Walter fed his eldest child’s obsession, recruiting bigger kids for Wayne to practise against in the backyard rink, and finding him a spot on a team of 10-year-olds when he was six.
“You knew he was good at his age at what he was doing,” Walter said in a 2016 interview. “But to say that one day he’d do what he did, you couldn’t say that. Nobody could.”
Wayne recalled crying after that first year of organized hockey when he didn’t get a trophy at the year-end banquet.
“Wayne, keep practising and one day you’re gonna have so many trophies we’re not going to have room for them all,” his dad said.
Walter preached an old fashioned ethic — hard work pays off.
After a bad game when he was 11, Wayne got a chewing out from his dad: “People are going to judge you on how you perform every night. Never forget that.”
The NHL star recalls getting a similar earful when he was 21, during the 1983 Stanley Cup playoffs.
“I don’t know where I’d be without him, but I know it wouldn’t be in the NHL,” Wayne said in his autobiography.
“I just think I told him to play good,” said Walter.
At times, hockey got in the way. Walter recalled missing the 1972 birth of Brent, their youngest, because Wayne was playing at a big minor tournament south of the border.
“Phyllis remembers that when I walked into her room in the maternity ward, the first thing I said to her was ‘We won, we won!”‘ he wrote. “She looked at me like I was crazy and said ‘It’s a boy, Walter.’ I guess I have to admit that sometimes I took my devotion as a hockey dad a little too far!
“But of course, I welcomed my brand new son with open arms — another budding hockey player, after all.”
Walter drove one old blue Chevy station wagon after another — calling each the Blue Goose — until it clocked about 200,000 kilometres or fell apart. He called it a “reliable car for a family of seven.”
Wayne bought his father a blue Cadillac for his parents’ 25th wedding anniversary.
“My hero as a kid was a man with constant headaches, ulcers and ringing in his ears,” Wayne wrote. “He stays in the same house driving the same car — teaching kids the same way he always has, believing in the same things he always had.
“I’ve sometimes said that everything I have I owe to hockey, but I guess that’s not true. Everything I have I owe to them (his parents).”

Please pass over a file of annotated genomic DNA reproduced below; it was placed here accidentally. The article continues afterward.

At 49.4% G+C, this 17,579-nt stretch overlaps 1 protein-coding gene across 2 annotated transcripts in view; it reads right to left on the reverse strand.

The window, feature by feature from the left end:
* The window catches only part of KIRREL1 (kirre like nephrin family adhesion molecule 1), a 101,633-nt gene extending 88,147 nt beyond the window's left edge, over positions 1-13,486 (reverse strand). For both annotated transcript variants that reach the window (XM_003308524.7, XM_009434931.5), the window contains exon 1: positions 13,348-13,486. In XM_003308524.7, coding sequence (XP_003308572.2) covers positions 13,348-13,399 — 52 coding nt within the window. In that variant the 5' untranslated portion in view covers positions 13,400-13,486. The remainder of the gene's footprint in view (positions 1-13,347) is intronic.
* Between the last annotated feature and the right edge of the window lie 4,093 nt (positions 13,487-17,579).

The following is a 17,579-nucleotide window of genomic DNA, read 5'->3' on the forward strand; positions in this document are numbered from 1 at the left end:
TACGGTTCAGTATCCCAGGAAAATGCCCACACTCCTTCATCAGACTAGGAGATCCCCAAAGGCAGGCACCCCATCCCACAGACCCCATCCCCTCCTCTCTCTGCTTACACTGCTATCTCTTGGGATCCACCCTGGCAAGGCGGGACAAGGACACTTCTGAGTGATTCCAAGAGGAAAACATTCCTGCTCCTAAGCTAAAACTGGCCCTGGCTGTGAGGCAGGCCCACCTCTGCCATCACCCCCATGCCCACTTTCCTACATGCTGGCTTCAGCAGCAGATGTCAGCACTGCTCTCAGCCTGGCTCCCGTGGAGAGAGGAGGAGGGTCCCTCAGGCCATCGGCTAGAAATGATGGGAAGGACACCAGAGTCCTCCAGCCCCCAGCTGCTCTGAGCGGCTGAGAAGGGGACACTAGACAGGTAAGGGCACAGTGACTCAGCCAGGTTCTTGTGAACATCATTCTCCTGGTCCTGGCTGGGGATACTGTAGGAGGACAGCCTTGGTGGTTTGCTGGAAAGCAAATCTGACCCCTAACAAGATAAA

“On Family, Hockey and Healing” was reproduced in paperback when the movie came out. In the introduction, Walter answered a question: What’s it like being Wayne Gretzky’s dad?
“I say that mostly it’s been fantastic beyond my wildest dreams,”‘ he wrote. “It’s given me the chance to travel widely, meet amazing people and do things that I never would have had the opportunity to do otherwise.
“I love to tell stories, and believe me, these experiences have given me some good ones! It’s all been a great adventure, and I’ve been happy to share it with my family and friends.”
But he said there was another side.
“It’s a privilege but also a responsibility that has to be handled carefully,” he wrote. “Living so close to the spotlight, you can be a magnet for some pretty strange things, and we’ve certainly seen it all: the good, the bad and the ugly,” he wrote.
That was demonstrated in 2020 after some of Wayne’s memorabilia was stolen from his father’s home, which was packed with souvenirs and other mementoes.
Police eventually recovered several items including game-used sticks, hockey gloves, pants, jerseys and the NHL’s Player of the Year award from the 1983-84 season. The estimated value of the recovered property was believed more than US$500,000.
Arrests were made in the case.
Walter travelled afar, including Europe, to watch his sons play hockey, and was a regular visitor to Phoenix after Wayne took over as head coach of the Coyotes in 2005.
He recalled being on a bullet train during the 1998 Nagano Olympics. In a good mood, he stated dancing around the car singing “When Irish Eyes are Smiling.” When he took off his cap at the behest of a friend, a Japanese woman put some money in it.
And while being Wayne’s father opened doors, he stayed true to himself.
In Paris to see a horse owned by Wayne and Bruce McNall run, he and a longtime friend, Charlie Henry, were stunned by the huge rooms they were booked into at the Ritz-Carlton. The two opted to stay in one room, cancelling the other.
He was a much sought-after speaker by groups organizing sports awards dinners, and he worked tirelessly as national spokesman for the Heart and Stroke Foundation of Canada. He was named to the Order of Canada in 2007.
In 2010, Walter carried the Olympic torch on the last day of the Olympic relay in the leadup to the opening ceremonies in Vancouver, where Wayne lit the Olympic flame.
He was 53 when he suffered his stroke, just a few months into retirement after 34 years at Bell. He wasn’t expected to live through the night. But he did, and it changed his life.
He lost much of his memory and it took time to get snippets of it back.
“Those were dark times,” he wrote about the early days after the stroke, “and I wouldn’t want to go back there for anything in the world. It’s an awful thing not to know who or where you are, to feel confused and hopeless and not know whether you are ever going to be able to do all the things your used to to.”
Hockey helped his recovery as he started working with kids in the Brantford Minor Hockey Association. The four- and five-year-olds used to call him Wally.
In his remaining years, he was more outgoing and carefree. After one game when his minor hockey team was downcast, he invited everyone to his home to see Wayne’s memorabilia. There were 61 of them. He also became an avid golfer.
He’d been a hyper chain-smoker before the stroke. He gave that up, while devoting more of his time to worthwhile causes.
“I really don’t like to sit still for too long,” he said. “I’m most comfortable when I’m active.”
Walter is also survived by numerous grandchildren and great-grandchildren.
Phyllis died of lung cancer in 2005.
This report by The Canadian Press was first published March 4, 2021.